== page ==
Thursday, March 16, 2017

Theatre: The Bodyguard The Musical

When a mediocre "B-movie" known more for its phenomenal soundtrack than its plot or acting is turned into a live musical, it is not surprising that the resultant stage show exhibits similar traits.  The Bodyguard Musical, which originated in London's West End follows a similar story-line to the 1992 Kevin Costner/Whitney Houston film with a few minor changes.  Former secret service agent Frank Farmer reluctantly agrees to become the personal bodyguard for superstar singing diva Rachel Marron, who is being harassed with threatening notes from an unknown stalker.  Following the typical romantic movie cliches, Frank and Rachel initially dislike each other but eventually fall in love, only to be torn apart by their different worlds and Frank's need to stay detached in order to effectively protect Rachel and her young son Fletcher.

As expected, the musical features stellar singing from the two female leads who play Rachel and her sister Nicki, doing justice to the slew of movie soundtrack songs such as "Run to You", "I Have Nothing", and the signature "I Will Always Love You", augmented with other Whitney Houston hits including "Saving All My Love For You" and "I Want to Dance With Somebody".  But for me, this was not a true musical but rather a melodrama interspersed with various characters singing Whitney Houston songs for a variety of reasons.  I much prefer the sung-through musical where all "dialogue" is sung as opposed to spoken, or at very least, a musical where songs are written specifically for the show and the lyrics advance the plot.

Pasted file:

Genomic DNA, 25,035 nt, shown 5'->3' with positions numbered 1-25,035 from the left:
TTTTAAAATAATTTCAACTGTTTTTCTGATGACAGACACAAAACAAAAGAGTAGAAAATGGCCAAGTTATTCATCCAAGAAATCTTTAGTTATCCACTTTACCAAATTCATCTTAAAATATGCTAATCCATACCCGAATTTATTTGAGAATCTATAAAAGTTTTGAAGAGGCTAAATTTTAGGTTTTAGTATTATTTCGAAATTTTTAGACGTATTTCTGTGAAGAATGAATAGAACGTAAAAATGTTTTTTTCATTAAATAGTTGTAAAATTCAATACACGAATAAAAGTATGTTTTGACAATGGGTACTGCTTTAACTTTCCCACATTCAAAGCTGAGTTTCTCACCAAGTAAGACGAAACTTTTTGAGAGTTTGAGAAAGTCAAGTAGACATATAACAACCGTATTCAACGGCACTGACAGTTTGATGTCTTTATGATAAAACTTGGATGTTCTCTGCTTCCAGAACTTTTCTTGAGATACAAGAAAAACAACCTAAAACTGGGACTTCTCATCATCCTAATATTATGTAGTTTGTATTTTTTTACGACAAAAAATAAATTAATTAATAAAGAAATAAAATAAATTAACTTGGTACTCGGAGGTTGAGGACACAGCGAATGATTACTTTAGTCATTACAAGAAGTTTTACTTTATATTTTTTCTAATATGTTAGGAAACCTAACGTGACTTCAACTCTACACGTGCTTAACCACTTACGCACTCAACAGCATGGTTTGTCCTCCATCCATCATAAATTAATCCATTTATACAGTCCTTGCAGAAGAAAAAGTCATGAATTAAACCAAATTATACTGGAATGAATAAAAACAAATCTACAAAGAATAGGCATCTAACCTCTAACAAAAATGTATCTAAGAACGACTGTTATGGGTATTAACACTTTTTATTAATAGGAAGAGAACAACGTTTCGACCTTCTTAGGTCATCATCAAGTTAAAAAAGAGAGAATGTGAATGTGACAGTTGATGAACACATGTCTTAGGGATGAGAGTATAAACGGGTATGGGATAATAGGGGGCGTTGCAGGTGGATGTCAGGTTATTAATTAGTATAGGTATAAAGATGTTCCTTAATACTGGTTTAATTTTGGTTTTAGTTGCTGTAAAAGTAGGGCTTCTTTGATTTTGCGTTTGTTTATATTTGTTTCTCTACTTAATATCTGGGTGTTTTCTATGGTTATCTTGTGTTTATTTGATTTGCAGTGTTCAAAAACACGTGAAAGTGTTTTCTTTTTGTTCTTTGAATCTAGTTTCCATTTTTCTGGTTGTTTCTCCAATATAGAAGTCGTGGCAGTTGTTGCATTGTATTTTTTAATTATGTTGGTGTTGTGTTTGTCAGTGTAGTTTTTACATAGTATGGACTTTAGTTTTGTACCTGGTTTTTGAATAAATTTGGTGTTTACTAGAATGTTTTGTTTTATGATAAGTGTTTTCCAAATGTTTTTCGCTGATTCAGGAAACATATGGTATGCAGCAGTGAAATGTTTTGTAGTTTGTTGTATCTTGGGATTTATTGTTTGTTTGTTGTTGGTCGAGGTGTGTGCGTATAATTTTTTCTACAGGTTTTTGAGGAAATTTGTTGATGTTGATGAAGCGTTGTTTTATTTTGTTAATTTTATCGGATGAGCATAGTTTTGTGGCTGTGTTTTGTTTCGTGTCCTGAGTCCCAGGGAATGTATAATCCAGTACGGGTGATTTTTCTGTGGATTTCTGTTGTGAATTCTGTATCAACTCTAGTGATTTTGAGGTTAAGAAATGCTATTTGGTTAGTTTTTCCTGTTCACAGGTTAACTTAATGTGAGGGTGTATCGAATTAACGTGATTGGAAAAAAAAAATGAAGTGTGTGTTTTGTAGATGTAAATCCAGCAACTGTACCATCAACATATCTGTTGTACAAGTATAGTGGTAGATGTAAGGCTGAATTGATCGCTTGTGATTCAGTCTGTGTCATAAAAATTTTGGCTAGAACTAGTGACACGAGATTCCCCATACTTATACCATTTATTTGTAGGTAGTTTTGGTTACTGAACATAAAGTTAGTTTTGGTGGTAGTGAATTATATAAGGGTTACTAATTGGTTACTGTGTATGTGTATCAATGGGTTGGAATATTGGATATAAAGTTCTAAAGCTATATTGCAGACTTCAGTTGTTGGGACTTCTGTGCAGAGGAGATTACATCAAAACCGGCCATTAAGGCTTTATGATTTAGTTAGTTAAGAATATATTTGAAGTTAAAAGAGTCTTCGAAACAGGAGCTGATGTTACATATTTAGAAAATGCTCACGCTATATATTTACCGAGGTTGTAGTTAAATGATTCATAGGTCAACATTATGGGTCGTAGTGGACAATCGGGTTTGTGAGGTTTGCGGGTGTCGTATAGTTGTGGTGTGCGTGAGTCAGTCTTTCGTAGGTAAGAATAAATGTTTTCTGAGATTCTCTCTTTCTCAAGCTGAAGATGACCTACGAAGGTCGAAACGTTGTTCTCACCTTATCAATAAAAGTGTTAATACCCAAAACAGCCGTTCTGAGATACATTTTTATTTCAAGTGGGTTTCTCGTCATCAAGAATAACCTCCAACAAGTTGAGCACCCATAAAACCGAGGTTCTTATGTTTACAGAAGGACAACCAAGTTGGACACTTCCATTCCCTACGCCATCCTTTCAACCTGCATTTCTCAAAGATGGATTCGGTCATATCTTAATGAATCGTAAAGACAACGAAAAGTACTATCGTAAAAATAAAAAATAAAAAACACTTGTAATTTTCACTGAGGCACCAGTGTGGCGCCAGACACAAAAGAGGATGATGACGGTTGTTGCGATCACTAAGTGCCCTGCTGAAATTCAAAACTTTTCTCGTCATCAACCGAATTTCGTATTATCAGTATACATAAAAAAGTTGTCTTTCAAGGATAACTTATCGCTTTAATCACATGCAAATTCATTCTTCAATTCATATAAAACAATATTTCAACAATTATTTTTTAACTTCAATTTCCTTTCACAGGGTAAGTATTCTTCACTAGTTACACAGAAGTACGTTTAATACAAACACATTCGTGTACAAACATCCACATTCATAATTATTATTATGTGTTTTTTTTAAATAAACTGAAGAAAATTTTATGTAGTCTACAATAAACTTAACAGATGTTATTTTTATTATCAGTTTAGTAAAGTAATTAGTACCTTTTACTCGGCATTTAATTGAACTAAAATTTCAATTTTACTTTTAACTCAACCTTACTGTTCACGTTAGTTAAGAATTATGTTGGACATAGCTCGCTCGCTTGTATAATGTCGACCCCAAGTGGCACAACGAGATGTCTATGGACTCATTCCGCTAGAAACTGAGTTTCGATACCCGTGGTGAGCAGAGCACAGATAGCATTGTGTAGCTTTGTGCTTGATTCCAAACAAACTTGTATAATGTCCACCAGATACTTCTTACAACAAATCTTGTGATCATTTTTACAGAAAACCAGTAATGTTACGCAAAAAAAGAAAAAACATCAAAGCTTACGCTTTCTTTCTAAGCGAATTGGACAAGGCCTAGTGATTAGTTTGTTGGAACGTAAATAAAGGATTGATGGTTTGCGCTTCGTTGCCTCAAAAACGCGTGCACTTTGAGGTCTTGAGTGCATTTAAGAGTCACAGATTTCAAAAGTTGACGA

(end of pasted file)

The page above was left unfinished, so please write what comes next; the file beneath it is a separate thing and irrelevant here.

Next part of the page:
I felt very little chemistry between Frank and Rachel, making their sudden romance abrupt and unbelievable.  There seemed to be a stronger connection between Frank and Nicki, making me wonder for a moment whether the plot intended to stray completely from the movie.  That might actually have been interesting, but no such luck.  Even so, the excellent voices of the female stars would have made this musical sufficiently entertaining for me, had it not been for the extremely cheesy staging.  This included the use of strobe lighting, smoke and fog, and clumsy use of slo-motion with sound effects reminiscent of the TV show The Six Million Dollar Man.  The climatic scene in the first act where Frank rescues Rachel from a mob scene by sweeping her up in his arms was done in such a corny fashion that I actually gasped and then laughed out loud.  And the final climatic scene in the last act happened so quickly (even though the goofy slo-mo effect was used once again) that I almost missed it.  Each dramatic sequence seemed almost incidental other than being used as a bridge between another Whitney Houston song.  A final onscreen video showing flashback scenes from Frank and Rachel's "romance" felt cringe-inducingly awkward.  It was obviously added in order to allow the Rachel character enough time to make a costume change in preparation for her eleven O'Clock number "I Will Aways Love You", which she sang while covered with swirling fog(?!?)

If you are a big fan of Houston's music or The Bodyguard movie or just want to appreciate this show for the singing, then you may love it, as many people actually do.  For me, I prefer to watch a real musical with non-generic songs written so as to be integral to a good story.  I guess others agreed with me, since there were many empty seats on the night that we attended this show (which is part of our Mirvish subscription series).  In fact, a special "sing-a-long" event featuring the cast of The Bodyguard was hosted as a marketing promotion that gave away free tickets to the show for each attendee.  You don't see such gimmicks needed for Come From Away.

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